Some of us are charismatic. Some of us just aren’t. For a long time, charisma has seemed like a magical gift that only a lucky few were given – but research is now showing that charisma is something that we can learn, and that meditation has a lot to teach us.
Charisma has little to do with how we look – we’ve all known people who are good-looking, but not charismatic, and other people who are charismatic but not good-looking. It’s a matter of behavior. In The Charisma Myth: How Anyone Can Master the Art and Science of Personal Magnetism, author Olivia Fox Cabane identifies charismatic behavior as consisting of three essential components: presence, warmth, and power. We express these through our body language, and it’s remarkably difficult to fake them. But the good news is that we can learn to influence our mental state in a positive direction, and our body language naturally follows suit. We too can have charisma.
When we’re talking with someone who isn’t present, we can feel disregarded and resentful, as if that person feels something else is more important than their current interaction with us. And if we’re the one who’s distracted, they feel the same.
The mind of the average person wanders almost fifty percent of the time. It’s difficult to be fully present, and even small improvements can have a big effect on those around us. Jon Kabat-Zinn defines mindfulness as “the awareness that emerges through paying attention on purpose, in the present moment, and nonjudgmentally.” Mindfulness meditation trains us to focus on the present moment, regardless of whether we’re alone or with someone else – and when we are truly present with someone else, that person can feel our attention. They feel heard, respected, and valued. An added plus is that learning to be more in tune with the present moment also helps us to be happier – the more our minds wander, the more unhappy we are likely to be.
The next time you’re speaking with someone, try this exercise from Cabane: feel your toes. Even though I practice meditation regularly, I still get distracted during interpersonal exchanges! Feeling my toes, or the soles of my feet, is a quick fix that gets me right back into my physical body in the present moment, and really helps the other person feel that I’m on the ground with them instead of lost in my head.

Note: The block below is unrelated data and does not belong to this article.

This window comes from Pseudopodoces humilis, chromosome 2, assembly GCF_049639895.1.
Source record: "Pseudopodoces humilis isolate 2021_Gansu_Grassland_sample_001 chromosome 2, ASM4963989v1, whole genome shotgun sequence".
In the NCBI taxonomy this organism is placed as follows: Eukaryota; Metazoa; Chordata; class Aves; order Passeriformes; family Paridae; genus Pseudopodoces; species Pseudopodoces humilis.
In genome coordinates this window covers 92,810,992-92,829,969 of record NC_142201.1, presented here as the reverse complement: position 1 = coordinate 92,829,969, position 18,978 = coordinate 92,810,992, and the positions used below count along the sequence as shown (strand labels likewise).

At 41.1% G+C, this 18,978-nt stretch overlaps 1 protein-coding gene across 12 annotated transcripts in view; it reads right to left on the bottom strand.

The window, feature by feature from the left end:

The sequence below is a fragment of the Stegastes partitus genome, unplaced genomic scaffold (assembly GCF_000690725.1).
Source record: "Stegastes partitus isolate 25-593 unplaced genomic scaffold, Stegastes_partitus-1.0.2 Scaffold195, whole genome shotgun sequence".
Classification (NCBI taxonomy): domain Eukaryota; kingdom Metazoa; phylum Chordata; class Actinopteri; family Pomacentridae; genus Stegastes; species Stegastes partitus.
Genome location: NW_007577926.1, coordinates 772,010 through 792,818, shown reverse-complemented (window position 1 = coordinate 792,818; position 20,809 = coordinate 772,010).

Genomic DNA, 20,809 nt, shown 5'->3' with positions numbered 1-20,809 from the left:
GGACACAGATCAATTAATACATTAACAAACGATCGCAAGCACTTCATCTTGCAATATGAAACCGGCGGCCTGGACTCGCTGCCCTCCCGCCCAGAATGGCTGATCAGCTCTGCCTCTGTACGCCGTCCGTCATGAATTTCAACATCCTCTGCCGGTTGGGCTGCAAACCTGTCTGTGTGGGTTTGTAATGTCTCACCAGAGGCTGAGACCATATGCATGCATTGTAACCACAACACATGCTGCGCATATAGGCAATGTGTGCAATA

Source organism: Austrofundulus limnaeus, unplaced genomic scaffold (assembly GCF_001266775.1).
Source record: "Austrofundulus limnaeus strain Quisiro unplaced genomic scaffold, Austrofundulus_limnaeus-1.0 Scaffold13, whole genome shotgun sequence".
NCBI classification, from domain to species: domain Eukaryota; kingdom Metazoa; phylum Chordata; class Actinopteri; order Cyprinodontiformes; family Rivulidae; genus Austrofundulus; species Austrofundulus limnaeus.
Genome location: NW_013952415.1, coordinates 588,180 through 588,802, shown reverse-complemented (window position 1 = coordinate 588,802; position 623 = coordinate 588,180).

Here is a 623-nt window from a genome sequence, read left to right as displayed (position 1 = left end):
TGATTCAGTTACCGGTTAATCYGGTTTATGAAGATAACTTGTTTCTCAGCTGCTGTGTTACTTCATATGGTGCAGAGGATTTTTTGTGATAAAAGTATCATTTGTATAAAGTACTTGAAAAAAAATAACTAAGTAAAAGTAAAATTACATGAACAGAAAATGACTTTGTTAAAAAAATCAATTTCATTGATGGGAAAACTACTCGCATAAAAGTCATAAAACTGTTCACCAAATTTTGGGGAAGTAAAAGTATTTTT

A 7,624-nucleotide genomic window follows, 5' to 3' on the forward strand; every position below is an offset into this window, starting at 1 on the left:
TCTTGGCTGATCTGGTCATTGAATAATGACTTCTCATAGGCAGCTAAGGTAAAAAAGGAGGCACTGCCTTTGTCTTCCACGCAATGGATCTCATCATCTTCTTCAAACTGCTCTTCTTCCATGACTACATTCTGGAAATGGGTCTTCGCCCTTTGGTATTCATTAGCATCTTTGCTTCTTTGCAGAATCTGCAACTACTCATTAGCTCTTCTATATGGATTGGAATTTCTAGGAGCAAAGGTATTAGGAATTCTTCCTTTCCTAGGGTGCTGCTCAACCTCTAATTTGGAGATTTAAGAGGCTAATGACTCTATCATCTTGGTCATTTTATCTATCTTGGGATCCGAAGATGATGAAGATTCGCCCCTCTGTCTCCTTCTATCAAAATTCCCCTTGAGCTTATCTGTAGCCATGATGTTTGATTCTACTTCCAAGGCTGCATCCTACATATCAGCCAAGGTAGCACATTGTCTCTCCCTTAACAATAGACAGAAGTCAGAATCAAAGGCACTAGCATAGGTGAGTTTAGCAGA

The next component of charisma is warmth. Someone who projects attentiveness and a desire for our happiness and success is someone who is attractive, even magnetic. We want people to like us and wish us well – and the best way to project through body language that we like someone and wish them well is to practice actually doing just that. Metta (loving-kindness) meditation is the Buddhist practice of generating and sending compassion – good wishes for yourself and others. In A Fearless Heart: How the Courage to Be Compassionate Can Transform Our Lives, author Thupten Jinpa walks the reader through the Stanford Compassion Cultivation Training course, a program that teaches us how to be more compassionate in everyday life. Sometimes, we fear that being more compassionate means weakness, but compassion doesn’t mean we can’t stand up for ourselves. In fact, it means we can do so more effectively and with greater ease.
Cabane shares this exercise: imagine the people around you have angel wings. Smile and silently send them good wishes. When I tried this, I found myself smiling constantly. People seemed nicer, not because they were different, but because I was seeing them differently. And many more people smiled in return.
Power is the third element of charisma. Power means different things to different people, but it boils down to being able to influence the world around us. It can mean physical strength, social status, wealth, intelligence, expertise, or authority. It can be hard to tell whether someone really is powerful, so people will tend to accept whatever your body language projects.
Because meditation can help us feel more grounded – projecting a sense of ease, confidence, and stability – both mindfulness meditation and metta meditation can increase our sense of power. In addition, anything that helps us realize the potential of our physical body, whether that’s yoga or long walks or weight training, will increase the confidence with which we move. While I’m only 5’5, simply getting stronger made it so that I no longer felt short around others taller than me. This shows up in my body language and posture, and people notice.
One of the biggest obstacles to projecting power is the discomfort we feel around uncertainty. Cabane recommends the following visualization: Take several deep breaths, imagining the clean air rinsing away all your concerns. Imagine lifting the weight of everything you are concerned about from your own shoulders, and putting it on the shoulders of a benevolent entity or force – God, the Universe, Life, or anything else that works with your beliefs. Explore the idea of becoming comfortable within the uncertainty, letting go of the need to have an immediate answer.
Putting it Together
According to the research, charisma is the ability to project presence, warmth, and power through our body language and sincere attentiveness. While different people will have different degrees of each, all three elements are necessary. By practicing these mental states, our body language will automatically change to match them and we will be able to project more charisma than we knew we had.